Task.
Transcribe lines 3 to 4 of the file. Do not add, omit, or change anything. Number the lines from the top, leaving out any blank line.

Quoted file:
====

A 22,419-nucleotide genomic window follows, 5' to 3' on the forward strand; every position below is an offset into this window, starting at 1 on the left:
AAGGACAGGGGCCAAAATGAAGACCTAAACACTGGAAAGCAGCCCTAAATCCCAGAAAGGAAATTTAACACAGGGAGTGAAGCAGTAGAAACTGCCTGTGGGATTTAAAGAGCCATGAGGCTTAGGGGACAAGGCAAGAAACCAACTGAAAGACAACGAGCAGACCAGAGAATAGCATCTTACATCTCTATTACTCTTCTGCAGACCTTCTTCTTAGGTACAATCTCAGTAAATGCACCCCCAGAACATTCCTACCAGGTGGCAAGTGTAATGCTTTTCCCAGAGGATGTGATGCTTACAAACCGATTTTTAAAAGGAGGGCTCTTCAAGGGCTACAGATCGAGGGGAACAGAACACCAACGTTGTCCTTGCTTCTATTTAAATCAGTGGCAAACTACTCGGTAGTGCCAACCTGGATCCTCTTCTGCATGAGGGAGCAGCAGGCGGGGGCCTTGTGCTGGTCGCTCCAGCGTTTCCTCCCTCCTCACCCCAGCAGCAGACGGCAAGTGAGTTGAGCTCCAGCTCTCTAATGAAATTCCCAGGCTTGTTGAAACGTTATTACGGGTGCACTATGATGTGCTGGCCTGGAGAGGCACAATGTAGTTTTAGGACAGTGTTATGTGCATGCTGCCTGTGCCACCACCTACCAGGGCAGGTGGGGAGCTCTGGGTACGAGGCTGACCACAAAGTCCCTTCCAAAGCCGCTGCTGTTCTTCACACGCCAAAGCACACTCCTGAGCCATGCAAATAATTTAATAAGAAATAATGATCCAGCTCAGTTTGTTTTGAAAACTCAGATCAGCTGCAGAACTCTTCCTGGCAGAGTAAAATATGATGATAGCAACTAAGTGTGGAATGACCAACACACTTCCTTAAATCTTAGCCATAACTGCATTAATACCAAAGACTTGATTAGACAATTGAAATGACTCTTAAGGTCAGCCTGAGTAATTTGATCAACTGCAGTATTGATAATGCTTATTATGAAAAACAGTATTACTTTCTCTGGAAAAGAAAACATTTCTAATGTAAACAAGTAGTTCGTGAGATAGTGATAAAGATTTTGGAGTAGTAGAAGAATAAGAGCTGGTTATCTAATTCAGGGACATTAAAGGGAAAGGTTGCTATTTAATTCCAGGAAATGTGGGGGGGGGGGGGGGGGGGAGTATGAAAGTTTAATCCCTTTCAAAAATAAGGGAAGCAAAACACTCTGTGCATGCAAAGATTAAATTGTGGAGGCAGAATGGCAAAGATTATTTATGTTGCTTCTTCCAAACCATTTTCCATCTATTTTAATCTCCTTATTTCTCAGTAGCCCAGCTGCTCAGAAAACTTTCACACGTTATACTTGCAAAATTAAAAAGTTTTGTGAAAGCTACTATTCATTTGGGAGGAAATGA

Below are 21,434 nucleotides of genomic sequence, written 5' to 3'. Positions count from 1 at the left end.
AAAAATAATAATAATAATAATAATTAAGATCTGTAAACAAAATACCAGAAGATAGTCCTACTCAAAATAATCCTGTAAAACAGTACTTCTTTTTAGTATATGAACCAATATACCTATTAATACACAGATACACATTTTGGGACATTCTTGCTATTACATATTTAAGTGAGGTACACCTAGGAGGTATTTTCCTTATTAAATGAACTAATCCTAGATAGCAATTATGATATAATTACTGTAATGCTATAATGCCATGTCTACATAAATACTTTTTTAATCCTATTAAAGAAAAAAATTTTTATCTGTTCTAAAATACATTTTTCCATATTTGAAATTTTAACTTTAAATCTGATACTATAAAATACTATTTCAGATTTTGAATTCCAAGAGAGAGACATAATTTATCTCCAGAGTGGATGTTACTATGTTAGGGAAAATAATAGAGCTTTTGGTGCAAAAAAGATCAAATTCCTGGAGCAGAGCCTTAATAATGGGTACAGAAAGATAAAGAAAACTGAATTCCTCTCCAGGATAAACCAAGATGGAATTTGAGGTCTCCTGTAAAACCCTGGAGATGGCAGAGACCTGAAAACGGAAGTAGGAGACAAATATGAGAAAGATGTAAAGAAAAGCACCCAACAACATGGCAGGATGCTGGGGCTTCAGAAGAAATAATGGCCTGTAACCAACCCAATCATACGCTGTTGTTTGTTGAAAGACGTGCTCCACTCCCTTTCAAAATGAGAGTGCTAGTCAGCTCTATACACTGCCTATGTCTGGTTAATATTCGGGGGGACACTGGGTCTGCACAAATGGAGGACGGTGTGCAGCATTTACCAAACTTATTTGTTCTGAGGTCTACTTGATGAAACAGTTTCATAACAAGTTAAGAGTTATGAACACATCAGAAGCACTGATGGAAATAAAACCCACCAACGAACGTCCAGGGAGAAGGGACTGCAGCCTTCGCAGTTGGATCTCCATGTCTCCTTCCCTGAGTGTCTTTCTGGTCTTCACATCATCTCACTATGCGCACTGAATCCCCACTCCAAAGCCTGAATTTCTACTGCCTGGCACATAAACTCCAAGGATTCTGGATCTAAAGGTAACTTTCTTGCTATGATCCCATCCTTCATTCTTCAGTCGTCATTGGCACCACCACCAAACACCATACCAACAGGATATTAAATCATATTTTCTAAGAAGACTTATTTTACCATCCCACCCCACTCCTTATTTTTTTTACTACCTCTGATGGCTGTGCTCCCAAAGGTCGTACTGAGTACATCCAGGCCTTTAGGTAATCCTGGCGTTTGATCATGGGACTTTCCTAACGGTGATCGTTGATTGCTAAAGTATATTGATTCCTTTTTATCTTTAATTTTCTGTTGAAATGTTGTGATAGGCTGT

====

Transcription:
Below are 21,434 nucleotides of genomic sequence, written 5' to 3'. Positions count from 1 at the left end.
AAAAATAATAATAATAATAATAATTAAGATCTGTAAACAAAATACCAGAAGATAGTCCTACTCAAAATAATCCTGTAAAACAGTACTTCTTTTTAGTATATGAACCAATATACCTATTAATACACAGATACACATTTTGGGACATTCTTGCTATTACATATTTAAGTGAGGTACACCTAGGAGGTATTTTCCTTATTAAATGAACTAATCCTAGATAGCAATTATGATATAATTACTGTAATGCTATAATGCCATGTCTACATAAATACTTTTTTAATCCTATTAAAGAAAAAAATTTTTATCTGTTCTAAAATACATTTTTCCATATTTGAAATTTTAACTTTAAATCTGATACTATAAAATACTATTTCAGATTTTGAATTCCAAGAGAGAGACATAATTTATCTCCAGAGTGGATGTTACTATGTTAGGGAAAATAATAGAGCTTTTGGTGCAAAAAAGATCAAATTCCTGGAGCAGAGCCTTAATAATGGGTACAGAAAGATAAAGAAAACTGAATTCCTCTCCAGGATAAACCAAGATGGAATTTGAGGTCTCCTGTAAAACCCTGGAGATGGCAGAGACCTGAAAACGGAAGTAGGAGACAAATATGAGAAAGATGTAAAGAAAAGCACCCAACAACATGGCAGGATGCTGGGGCTTCAGAAGAAATAATGGCCTGTAACCAACCCAATCATACGCTGTTGTTTGTTGAAAGACGTGCTCCACTCCCTTTCAAAATGAGAGTGCTAGTCAGCTCTATACACTGCCTATGTCTGGTTAATATTCGGGGGGACACTGGGTCTGCACAAATGGAGGACGGTGTGCAGCATTTACCAAACTTATTTGTTCTGAGGTCTACTTGATGAAACAGTTTCATAACAAGTTAAGAGTTATGAACACATCAGAAGCACTGATGGAAATAAAACCCACCAACGAACGTCCAGGGAGAAGGGACTGCAGCCTTCGCAGTTGGATCTCCATGTCTCCTTCCCTGAGTGTCTTTCTGGTCTTCACATCATCTCACTATGCGCACTGAATCCCCACTCCAAAGCCTGAATTTCTACTGCCTGGCACATAAACTCCAAGGATTCTGGATCTAAAGGTAACTTTCTTGCTATGATCCCATCCTTCATTCTTCAGTCGTCATTGGCACCACCACCAAACACCATACCAACAGGATATTAAATCATATTTTCTAAGAAGACTTATTTTACCATCCCACCCCACTCCTTATTTTTTTTACTACCTCTGATGGCTGTGCTCCCAAAGGTCGTACTGAGTACATCCAGGCCTTTAGGTAATCCTGGCGTTTGATCATGGGACTTTCCTAACGGTGATCGTTGATTGCTAAAGTATATTGATTCCTTTTTATCTTTAATTTTCTGTTGAAATGTTGTGATAGGCTGT